Acer and its channel partners have recognised that the popularity of netbook PCs’ small form factor and low price extends into the primary and secondary education market, Acer says. To capitalise on netbooks’ popularity in education, Acer is offering a 30-day trial program to schools.
There’s no question but that the form factor and price of netbooks appeal to a broad range of businesses and consumers. And the primary and secondary education market is no exception to that, according to Acer, which saw that market’s uptake of the Acer Aspire One line of netbooks ramp up quickly when Acer first introduced the line in summer of 2008.
Acer’s subsequent interviews with school administrators pointed to a few reasons why the products were so popular at schools, the company says. First, the smaller form factor made netbooks more convenient to transport from one classroom to another. It also made them fit more easily on students’ desks. And the price point held great appeal for administrators with tight budgets.
The Acer Aspire One line of notebooks features an Intel Atom processor, standard hard drives, WLAN and a Webcam. All models are under 1.4 kg.
“When I’ve got £14,000 to spend, I might be able to get 10 MacBooks,” says Rich Black, a vice president of marketing at Acer. “Or I could get 60 netbooks and I still get the performance I need for a young learner.” That’s the message with which Acer is arming its channel partners. Because although Apple may have had a long-term stronghold in schools, budget-conscious school administrators simply get more value for the dollar going with a netbook, Black says.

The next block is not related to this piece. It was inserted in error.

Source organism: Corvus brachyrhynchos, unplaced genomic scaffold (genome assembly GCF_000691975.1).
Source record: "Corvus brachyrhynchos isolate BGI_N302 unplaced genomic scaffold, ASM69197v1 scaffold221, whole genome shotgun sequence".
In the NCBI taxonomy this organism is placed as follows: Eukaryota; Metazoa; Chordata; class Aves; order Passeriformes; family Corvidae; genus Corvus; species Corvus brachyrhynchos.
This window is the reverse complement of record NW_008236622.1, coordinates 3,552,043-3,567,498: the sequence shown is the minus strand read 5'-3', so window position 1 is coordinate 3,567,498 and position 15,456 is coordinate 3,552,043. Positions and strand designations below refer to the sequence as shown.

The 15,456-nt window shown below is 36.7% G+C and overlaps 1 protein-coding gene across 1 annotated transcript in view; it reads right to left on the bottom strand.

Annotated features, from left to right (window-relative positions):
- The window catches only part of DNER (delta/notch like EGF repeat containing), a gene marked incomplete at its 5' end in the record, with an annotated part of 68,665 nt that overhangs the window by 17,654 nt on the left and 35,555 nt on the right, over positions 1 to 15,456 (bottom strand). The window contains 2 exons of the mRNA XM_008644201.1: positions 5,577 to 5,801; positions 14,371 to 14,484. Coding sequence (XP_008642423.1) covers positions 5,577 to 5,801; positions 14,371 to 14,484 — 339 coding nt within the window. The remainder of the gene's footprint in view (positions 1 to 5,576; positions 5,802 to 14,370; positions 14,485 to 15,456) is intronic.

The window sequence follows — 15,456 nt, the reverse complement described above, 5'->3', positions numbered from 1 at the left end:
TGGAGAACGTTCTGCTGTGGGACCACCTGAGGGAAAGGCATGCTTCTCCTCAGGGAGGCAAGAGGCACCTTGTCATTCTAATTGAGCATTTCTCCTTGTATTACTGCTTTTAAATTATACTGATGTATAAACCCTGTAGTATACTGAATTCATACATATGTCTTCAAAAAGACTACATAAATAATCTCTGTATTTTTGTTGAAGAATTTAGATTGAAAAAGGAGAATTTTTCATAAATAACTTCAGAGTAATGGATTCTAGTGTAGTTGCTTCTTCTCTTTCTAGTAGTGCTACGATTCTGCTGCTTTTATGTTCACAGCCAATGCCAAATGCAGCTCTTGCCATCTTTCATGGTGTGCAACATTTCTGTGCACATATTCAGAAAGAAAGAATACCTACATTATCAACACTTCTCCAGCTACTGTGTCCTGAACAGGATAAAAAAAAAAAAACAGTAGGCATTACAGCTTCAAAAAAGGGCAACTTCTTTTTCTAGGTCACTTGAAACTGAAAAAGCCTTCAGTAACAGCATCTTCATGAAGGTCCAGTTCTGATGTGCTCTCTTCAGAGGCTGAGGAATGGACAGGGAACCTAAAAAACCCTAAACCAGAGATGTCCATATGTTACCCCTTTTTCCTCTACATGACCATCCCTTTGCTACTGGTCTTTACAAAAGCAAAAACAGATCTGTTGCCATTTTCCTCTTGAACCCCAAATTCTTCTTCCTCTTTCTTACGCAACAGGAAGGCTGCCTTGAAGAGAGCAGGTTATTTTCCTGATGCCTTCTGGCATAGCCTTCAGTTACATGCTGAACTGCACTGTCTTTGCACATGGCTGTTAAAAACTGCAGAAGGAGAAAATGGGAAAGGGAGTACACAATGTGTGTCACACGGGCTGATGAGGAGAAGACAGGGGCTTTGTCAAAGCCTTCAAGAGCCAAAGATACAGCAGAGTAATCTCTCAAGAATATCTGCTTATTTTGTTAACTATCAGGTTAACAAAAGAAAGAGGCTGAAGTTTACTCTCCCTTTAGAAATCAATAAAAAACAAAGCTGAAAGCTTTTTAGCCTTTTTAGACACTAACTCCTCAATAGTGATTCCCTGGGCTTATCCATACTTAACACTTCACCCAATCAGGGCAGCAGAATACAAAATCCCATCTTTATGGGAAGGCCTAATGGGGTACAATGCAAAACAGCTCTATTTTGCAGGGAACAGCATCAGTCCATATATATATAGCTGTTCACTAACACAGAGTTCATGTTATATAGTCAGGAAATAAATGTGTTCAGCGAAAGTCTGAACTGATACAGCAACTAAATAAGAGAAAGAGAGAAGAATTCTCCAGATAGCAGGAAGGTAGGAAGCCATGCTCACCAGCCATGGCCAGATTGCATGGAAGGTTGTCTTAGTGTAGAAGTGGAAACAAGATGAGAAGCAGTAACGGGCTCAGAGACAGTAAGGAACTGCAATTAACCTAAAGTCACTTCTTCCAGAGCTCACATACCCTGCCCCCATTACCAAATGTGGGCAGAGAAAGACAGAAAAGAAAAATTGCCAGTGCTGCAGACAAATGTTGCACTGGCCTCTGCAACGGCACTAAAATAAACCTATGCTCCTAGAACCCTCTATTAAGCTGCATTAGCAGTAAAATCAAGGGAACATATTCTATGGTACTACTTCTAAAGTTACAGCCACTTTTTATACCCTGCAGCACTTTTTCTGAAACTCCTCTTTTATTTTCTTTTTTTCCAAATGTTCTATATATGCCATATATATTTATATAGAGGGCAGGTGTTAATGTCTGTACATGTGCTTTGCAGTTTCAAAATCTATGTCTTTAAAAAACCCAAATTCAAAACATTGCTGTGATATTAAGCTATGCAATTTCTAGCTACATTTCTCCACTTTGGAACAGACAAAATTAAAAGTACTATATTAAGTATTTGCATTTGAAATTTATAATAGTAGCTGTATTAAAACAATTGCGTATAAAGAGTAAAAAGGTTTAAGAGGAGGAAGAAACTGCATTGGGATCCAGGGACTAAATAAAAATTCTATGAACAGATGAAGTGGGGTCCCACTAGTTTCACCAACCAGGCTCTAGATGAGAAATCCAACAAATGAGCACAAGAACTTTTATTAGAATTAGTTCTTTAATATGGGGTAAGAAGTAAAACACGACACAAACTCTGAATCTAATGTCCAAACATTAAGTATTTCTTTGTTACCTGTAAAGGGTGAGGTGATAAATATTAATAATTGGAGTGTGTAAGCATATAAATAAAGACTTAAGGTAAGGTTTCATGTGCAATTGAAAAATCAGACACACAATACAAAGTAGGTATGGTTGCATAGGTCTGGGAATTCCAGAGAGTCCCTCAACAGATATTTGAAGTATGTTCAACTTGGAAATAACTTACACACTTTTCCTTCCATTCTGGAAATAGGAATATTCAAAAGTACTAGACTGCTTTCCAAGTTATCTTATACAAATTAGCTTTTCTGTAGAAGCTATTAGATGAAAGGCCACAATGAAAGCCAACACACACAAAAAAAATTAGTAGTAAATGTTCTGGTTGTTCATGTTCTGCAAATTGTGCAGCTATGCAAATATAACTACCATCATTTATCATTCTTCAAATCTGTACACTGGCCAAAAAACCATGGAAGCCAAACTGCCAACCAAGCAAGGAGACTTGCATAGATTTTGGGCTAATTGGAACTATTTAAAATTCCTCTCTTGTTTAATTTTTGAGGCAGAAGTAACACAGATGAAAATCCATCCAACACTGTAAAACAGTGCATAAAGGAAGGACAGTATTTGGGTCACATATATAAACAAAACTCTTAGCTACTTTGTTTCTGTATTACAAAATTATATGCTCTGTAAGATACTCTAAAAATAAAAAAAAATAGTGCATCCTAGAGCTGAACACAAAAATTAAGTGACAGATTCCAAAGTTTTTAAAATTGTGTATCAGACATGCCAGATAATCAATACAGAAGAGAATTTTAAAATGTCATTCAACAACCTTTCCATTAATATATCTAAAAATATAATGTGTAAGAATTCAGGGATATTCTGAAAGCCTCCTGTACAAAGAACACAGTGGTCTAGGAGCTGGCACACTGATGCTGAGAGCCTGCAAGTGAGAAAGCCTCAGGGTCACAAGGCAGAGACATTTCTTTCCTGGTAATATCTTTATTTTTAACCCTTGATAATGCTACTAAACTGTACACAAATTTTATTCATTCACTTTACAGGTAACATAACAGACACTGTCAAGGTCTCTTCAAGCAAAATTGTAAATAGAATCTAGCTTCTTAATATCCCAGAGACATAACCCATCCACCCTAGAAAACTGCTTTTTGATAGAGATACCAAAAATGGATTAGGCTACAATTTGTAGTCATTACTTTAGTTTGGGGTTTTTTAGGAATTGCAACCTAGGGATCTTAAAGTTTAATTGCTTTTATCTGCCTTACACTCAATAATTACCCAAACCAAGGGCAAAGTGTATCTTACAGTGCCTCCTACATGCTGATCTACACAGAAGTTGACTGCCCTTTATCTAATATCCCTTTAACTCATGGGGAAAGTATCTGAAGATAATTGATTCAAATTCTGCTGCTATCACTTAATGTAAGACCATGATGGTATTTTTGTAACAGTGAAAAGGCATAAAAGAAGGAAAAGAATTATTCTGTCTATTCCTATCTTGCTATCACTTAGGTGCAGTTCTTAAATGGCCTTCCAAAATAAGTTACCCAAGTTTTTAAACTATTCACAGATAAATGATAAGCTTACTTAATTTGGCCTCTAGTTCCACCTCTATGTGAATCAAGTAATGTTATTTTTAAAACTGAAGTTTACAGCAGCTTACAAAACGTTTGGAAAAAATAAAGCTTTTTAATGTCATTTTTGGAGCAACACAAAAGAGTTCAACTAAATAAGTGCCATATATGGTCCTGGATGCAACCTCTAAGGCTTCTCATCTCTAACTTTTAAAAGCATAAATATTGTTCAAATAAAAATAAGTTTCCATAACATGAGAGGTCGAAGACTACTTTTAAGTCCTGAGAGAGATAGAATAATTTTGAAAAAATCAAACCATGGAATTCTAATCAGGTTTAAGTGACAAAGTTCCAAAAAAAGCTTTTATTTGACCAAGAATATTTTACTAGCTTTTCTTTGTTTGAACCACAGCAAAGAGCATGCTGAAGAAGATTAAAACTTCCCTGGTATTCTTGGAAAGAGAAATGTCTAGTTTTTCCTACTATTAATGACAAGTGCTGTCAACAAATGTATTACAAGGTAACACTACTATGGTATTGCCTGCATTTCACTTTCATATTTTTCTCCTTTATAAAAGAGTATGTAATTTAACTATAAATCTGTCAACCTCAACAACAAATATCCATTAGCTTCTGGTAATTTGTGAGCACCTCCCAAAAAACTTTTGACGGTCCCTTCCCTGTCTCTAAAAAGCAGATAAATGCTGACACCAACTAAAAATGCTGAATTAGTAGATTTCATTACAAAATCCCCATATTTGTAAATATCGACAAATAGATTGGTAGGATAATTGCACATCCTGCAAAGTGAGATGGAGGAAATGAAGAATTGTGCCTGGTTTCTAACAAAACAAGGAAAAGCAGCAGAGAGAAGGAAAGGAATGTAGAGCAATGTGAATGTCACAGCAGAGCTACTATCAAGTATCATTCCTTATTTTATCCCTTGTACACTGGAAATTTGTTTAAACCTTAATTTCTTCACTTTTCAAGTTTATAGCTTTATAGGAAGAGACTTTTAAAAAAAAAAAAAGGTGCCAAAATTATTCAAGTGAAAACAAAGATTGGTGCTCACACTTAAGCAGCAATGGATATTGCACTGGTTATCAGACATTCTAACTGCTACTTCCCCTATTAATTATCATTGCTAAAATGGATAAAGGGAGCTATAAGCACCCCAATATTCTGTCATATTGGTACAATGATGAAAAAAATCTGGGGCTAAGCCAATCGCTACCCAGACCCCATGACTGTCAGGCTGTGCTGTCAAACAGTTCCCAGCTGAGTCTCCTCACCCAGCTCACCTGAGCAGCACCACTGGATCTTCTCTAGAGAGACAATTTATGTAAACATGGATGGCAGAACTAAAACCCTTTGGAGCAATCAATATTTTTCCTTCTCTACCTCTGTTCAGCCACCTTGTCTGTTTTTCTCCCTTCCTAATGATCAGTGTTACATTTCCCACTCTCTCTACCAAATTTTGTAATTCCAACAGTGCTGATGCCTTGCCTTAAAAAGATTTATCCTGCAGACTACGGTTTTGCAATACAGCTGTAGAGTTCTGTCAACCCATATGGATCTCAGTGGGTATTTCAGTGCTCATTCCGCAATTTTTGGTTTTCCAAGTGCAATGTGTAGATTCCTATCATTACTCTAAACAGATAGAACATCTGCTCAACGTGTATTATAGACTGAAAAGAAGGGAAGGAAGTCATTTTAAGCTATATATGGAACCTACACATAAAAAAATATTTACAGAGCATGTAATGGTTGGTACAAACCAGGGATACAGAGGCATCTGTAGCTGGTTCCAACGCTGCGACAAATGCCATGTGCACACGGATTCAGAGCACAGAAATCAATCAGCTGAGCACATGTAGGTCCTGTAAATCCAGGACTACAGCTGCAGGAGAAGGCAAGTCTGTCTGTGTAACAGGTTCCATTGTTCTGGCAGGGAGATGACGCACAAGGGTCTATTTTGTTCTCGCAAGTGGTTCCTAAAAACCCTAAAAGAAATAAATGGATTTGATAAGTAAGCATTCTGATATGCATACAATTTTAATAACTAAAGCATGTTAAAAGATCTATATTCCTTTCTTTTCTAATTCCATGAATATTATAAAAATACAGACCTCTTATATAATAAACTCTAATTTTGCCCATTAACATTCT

Combining that message with information about school administrators’ needs and limitations, Acer in November 2008 launched a program offering a free 30-day trial of the Acer Aspire One netbooks for schools. At the end of the trial period, the schools can purchase the product at a deep discount—a starting price of £230. The offer runs through the 1st March, and at the end of March Acer will award to one participating school a free computer lab equipped with Acer products. The channel partner that worked with the school will receive a trip to the Bahamas.
Black says about 900 of the 1,200 USA schools participating in the offer so far have obtained the products through their Acer channel partners. Acer claims about 13,000 channel partners, although Black says he is unsure how many Acer channel partners specifically target the education market.
Acer has found that individual schools’ experiences with PCs vary widely. About 30 percent of schools in the United States have 30 PCs in them, and those are most often multigenerational products, creating a maintenance challenge for schools’ already strained IT resources.
“One of the examples I use is, right here in Silicon Valley, I was talking to a woman who runs education for Intel, and her kids go to the same school that Steve Wozniak’s kids went to 10 years ago. Her kids are still using the same systems that Steve Wozniak donated 10 years ago,” Black says.
At primary and secondary schools, if older products are replaced with newer ones, the older products are passed down to other classrooms or other schools.
“What netbooks are doing is affording schools [a way of giving] young learners a brand-new piece of equipment,” Black says. “In today’s market, how are you going to provide the most value for money? What a lot of IT administrators and procurement people are saying is … ‘Let’s provide the most we can for the budget.’ They absolutely are coming back to the netbooks.”